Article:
When asked what was going through his mind as he wrote the song, Snoop says he was "making a song that was not controversial but real -- real to the voice of the people who don’t have a voice. It’s not like [Jesse] told me to make a record to express what I’m expressing on the song, but there were certain things that he said that brought that feeling, to make me want to express that when I was writing."

Let's look at what Adelle Platon at Billboard did in the second excerpted paragraph.

She called Micah Johnson's assassination of five white cops in Dallas "violent sniper shootings." She didn't even acknowledge that any deaths occurred, let alone that those who died were cops. Those who missed what happened in July of last year could read this paragraph and believe that it was protesters alone who were shot. The inclusion of a link doesn't relieve the writer from correctly describing the underlying event. But Platon made darned sure readers know that Philando Castile and Alton Sterling died "in a police-related killing."

Platon retweeted a Billboard tweet that "@SnoopDogg joins the ranks of @Eminem, @Madonna & more with presidential parody music video." The tweet didn't mention the mock assassination — or, for that matter, in a second directly violent act, that someone off-camera hits Trump over the head at the presidential podium in a separate video scene.'s Sarah Ahern wrote that "Snoop Dogg aims a toy gun at a clown dressed as President Donald Trump in his new video for 'Lavender,' a remix of the electro-psych song by BadBadNotGood and Kaytranada." She never mentions that Snoop Dogg shoots the gun.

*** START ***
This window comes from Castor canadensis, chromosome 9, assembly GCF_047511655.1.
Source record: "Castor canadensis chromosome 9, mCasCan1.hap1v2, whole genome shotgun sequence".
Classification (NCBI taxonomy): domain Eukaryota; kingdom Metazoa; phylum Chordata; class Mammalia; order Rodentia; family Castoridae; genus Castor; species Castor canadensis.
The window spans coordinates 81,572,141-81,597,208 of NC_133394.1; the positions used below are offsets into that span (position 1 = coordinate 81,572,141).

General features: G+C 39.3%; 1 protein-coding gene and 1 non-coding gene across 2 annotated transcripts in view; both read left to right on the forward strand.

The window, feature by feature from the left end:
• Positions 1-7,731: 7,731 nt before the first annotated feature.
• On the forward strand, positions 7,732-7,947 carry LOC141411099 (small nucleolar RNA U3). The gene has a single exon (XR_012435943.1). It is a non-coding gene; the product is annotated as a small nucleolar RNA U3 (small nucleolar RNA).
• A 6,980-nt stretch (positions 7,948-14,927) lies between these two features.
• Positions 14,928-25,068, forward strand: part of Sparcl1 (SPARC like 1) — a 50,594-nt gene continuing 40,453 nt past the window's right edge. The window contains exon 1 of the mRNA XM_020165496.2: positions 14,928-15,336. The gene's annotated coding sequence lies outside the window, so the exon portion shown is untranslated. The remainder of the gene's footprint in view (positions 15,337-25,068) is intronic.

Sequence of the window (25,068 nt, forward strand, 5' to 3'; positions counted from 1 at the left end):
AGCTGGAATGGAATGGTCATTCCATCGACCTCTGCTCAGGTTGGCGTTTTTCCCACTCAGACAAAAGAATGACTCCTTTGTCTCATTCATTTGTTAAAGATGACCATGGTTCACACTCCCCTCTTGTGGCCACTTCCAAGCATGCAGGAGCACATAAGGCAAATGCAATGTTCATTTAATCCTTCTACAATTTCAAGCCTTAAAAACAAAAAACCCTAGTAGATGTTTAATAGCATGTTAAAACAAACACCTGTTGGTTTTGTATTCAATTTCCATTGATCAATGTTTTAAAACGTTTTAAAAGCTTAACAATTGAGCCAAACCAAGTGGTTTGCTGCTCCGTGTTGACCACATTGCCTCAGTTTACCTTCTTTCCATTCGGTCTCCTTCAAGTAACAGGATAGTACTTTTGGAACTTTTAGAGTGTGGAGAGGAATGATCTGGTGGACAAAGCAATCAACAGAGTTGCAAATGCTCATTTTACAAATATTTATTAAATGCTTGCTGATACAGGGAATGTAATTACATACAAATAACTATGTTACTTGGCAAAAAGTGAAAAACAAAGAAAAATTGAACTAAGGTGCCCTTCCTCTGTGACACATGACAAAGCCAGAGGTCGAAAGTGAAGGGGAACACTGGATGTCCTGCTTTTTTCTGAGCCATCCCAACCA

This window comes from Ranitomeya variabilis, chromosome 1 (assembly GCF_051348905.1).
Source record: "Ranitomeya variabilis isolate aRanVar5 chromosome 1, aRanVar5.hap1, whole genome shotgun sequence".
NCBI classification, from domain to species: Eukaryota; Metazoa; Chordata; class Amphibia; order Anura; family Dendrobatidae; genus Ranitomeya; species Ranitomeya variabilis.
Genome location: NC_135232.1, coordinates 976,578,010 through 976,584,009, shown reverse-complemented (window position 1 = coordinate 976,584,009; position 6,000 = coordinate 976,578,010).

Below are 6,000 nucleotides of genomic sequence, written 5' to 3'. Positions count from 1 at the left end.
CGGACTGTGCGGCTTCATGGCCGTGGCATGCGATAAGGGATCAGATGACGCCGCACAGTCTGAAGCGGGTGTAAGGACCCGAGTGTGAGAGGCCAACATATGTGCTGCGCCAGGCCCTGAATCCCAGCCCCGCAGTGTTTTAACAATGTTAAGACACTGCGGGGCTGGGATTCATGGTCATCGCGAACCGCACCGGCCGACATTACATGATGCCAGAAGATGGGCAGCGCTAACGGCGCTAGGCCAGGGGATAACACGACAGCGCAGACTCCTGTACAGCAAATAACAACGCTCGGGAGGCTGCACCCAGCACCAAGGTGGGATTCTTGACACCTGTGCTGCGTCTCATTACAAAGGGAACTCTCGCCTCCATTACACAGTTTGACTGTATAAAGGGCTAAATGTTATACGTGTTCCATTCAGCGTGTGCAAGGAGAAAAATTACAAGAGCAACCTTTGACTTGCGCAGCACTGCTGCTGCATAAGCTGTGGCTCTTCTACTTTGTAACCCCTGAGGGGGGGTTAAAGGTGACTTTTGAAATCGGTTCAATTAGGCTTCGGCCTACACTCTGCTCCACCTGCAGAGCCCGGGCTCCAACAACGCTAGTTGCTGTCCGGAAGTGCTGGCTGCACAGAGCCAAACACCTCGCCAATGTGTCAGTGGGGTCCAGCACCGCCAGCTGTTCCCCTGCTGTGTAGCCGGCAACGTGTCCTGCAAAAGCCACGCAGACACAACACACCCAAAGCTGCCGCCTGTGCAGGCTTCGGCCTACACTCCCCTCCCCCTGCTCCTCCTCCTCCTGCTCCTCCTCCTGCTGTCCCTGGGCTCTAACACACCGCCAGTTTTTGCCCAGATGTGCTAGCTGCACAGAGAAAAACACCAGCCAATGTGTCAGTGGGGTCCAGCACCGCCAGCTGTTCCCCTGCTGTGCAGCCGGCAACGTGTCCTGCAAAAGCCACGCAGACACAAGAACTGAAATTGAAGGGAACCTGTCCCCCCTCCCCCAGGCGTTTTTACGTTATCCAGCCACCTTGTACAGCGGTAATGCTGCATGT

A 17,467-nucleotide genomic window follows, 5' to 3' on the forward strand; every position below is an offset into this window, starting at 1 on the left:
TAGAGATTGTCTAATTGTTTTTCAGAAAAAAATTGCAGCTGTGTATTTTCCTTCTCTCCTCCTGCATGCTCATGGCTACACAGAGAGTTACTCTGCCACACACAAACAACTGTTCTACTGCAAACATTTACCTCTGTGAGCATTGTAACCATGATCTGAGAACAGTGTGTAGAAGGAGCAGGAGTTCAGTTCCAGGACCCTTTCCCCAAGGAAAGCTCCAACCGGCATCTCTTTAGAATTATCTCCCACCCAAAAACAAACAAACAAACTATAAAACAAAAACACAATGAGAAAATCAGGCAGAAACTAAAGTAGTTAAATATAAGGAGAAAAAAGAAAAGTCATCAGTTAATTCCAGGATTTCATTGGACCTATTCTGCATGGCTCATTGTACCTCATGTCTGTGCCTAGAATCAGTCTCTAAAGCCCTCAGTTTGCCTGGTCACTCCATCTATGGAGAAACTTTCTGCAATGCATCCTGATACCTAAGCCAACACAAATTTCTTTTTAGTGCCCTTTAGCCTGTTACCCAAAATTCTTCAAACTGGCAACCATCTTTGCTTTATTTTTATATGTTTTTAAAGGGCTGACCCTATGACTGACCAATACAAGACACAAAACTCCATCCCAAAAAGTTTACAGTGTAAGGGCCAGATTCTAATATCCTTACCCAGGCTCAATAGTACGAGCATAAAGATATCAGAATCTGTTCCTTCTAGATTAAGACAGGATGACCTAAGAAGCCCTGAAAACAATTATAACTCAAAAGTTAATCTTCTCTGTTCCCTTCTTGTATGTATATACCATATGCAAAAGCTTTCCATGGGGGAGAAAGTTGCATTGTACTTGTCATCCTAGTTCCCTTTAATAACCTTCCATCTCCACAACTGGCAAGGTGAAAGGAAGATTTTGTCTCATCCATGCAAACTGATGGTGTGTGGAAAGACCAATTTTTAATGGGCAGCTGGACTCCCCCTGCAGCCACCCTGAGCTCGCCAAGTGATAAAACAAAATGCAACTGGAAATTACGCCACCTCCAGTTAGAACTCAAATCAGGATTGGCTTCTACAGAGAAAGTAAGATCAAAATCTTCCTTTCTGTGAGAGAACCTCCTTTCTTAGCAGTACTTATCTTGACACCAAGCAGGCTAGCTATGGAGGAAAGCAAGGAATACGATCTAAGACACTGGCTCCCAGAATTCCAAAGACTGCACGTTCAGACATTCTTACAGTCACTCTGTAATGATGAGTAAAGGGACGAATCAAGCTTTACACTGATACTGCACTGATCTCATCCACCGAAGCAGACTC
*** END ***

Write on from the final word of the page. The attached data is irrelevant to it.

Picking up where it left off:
At, the website of the cable channel, Kc Orcutt seems to admire Snoop Dogg's latest work, and lets readers know that there's a cottage industry of hate-rap going after the President:

Snoop Dogg, BADBADNOTGOOD and Kaytranada Debut Possibly the Most Anti-Trump Music Video We've Seen Yet
The satirical clip really takes it to a new level.

Throughout the entire duration of the election, it came as no surprise that a vast majority of the hip-hop community exercised a strong distaste for the president elect, Donald Trump.

With many taking to their music and social media platforms to advocate against the president, such a strong perspective hasn't changed all too much since Trump won the election. As songs like YG and Nipsey Hussle's "F**k Donald Trump" and Common's "Letter to the Free" among those directly discussing the current political climate, Snoop Dogg's rework of a BADBADNOTGOOD and Kaytranada track is the latest to join the ever-growing anti-Trump soundtrack.